A regular, kind girl, Hiyori led a perfectly normal adolescent life until a chance encounter with Yato led to her becoming a half-human, half spirit being who could split from her body at any point, notably gaining a “tail” in the latter form, which actually signifies her link to the living world. As a result, Hiyori is able to see the gods and remember them whereas normal humans cannot, and gains some superhuman abilities in her spirit form. However, it leaves her corporeal body vulnerable, as she falls asleep as a human (which her friends believe is narcolepsy, unaware of her actual predicament.) She seeks to get rid of this status by making a wish to Yato, but later comes to treasure it as she befriends the god and his regalia, plus some others.
There’s a good supporting cast here with varying levels of importance, from Bishamon, the supreme god of war who holds a long-time grudge against Yato, to Tenjin, the god of learning who has an extensive shrine and who a former regalia of the latter’s went to; and Kofku and Daigoku, a god/regalia pairing who while eccentric, are friendly with Yato and take kindly to Yukine and Hiyori as well as allies. 3.75/5 points.
Story: The story revolves mostly around Yato and everyone else’s storyline sort of fits in neatly around that dynamic. It’s a bit complicated to explain, but it makes sense in context when you’re watching the show. This show is heavily character-driven, meaning the plots here are largely driven by character action as opposed to some other force, but it works overall, with each arc’s story demonstrating good tension and engaging climactic moments. It’s overall very good. 3.75/5 points.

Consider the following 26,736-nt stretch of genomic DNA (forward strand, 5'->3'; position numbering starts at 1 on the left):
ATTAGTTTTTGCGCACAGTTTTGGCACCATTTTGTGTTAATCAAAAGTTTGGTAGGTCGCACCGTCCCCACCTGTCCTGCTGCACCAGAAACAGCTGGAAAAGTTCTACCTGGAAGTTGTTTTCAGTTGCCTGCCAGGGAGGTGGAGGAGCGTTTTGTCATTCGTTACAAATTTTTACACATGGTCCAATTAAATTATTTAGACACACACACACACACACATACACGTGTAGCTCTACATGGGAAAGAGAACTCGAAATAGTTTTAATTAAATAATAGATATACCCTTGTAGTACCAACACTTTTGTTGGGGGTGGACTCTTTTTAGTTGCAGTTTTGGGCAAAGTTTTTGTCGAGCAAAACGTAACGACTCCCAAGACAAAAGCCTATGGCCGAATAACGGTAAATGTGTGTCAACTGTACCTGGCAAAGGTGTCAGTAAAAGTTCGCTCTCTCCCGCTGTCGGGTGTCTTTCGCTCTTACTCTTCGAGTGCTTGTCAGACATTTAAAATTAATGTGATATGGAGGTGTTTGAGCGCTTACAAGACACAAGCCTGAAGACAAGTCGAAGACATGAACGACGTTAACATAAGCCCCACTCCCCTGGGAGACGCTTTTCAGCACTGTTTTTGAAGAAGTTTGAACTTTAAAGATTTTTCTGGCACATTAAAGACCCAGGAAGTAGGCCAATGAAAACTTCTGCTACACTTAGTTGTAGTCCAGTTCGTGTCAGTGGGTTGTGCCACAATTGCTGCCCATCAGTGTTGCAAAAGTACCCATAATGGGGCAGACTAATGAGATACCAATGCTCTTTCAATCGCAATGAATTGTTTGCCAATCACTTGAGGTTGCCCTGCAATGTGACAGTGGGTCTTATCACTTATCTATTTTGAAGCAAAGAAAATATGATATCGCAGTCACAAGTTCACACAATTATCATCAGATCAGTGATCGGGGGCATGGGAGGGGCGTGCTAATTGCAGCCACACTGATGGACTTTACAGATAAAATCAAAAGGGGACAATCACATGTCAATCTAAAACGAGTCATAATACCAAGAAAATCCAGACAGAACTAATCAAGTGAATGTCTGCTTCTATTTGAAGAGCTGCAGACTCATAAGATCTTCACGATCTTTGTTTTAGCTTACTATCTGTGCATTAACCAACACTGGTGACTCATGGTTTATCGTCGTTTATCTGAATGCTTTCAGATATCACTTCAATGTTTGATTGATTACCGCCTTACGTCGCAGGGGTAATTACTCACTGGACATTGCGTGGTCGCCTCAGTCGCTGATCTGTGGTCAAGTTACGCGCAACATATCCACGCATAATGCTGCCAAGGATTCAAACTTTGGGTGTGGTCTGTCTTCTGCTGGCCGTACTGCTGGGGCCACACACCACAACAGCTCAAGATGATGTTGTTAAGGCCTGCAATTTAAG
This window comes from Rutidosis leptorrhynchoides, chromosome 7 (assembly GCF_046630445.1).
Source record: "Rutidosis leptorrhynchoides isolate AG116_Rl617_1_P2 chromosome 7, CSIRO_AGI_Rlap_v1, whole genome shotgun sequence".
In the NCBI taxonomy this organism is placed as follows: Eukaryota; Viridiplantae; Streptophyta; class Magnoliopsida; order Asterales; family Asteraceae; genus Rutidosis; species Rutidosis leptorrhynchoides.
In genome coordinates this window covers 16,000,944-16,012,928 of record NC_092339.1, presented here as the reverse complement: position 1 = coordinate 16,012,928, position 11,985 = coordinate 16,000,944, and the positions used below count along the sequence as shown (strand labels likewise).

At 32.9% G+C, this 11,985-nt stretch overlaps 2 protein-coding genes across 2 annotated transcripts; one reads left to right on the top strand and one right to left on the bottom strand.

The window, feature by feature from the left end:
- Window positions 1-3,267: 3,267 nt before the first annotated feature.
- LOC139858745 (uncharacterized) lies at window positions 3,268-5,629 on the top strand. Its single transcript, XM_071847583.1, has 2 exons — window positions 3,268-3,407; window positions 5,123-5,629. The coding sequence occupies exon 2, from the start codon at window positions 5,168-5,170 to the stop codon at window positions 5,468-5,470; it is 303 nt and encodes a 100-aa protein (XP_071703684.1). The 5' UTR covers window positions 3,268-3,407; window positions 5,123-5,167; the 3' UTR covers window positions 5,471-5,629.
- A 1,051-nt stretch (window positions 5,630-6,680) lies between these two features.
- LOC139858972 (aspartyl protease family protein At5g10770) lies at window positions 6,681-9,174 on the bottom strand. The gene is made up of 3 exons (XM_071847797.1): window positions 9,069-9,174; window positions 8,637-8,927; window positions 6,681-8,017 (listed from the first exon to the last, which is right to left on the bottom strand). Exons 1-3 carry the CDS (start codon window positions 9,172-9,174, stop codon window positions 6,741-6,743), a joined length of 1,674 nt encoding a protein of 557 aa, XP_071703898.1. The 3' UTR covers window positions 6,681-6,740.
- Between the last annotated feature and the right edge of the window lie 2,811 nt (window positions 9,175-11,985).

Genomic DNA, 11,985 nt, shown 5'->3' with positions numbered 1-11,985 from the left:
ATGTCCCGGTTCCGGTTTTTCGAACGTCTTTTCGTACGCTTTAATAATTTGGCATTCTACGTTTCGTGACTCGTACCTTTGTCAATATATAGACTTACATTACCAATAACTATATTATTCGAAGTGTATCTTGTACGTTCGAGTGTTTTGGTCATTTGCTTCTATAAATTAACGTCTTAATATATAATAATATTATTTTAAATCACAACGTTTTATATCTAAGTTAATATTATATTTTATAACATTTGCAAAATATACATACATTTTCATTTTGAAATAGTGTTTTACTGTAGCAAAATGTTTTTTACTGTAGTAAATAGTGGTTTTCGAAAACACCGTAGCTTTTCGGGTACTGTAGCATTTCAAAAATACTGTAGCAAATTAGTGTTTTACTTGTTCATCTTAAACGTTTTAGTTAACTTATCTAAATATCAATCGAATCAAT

Themes: There’s some heavily existential type questions in this show tied into the existence of one’s being, their place in the world, and perhaps also the concept of free will. How such topics are explored is part and parcel with the subject material of the show, which answers these questions in different ways and through different character arcs. It’s a very human sort of look into the deepest sort of fear we tend to experience, despite the supernatural and fictional settings/characters juxtaposed against the backdrop of modern Japan. 4/5 points.
Don’t Insult the Viewer: There is definitely a lot of intensity in Noragami, from phantom slaying to very high stakes battles and all sorts of unusual problems. The show also features two absolute bangers for OPs, which are pretty catchy. Overall, a good presentation. 4.25/5 points.
Overall: 20.5/25 (82%): An interesting adaptation with a heavy Japanese cultural influence driving its story, Norgami delivers a solid, character driven narrative with plenty of emotional highs and lows, and a good balance between lighter, comedic moments and far more serious ones. It’s worth a look, and it remains to be seen if a third season is released (which if so, I’ll be sure to revisit this series!)
Like what you see? Enjoyed Noragami or are you curious? Leave a comment!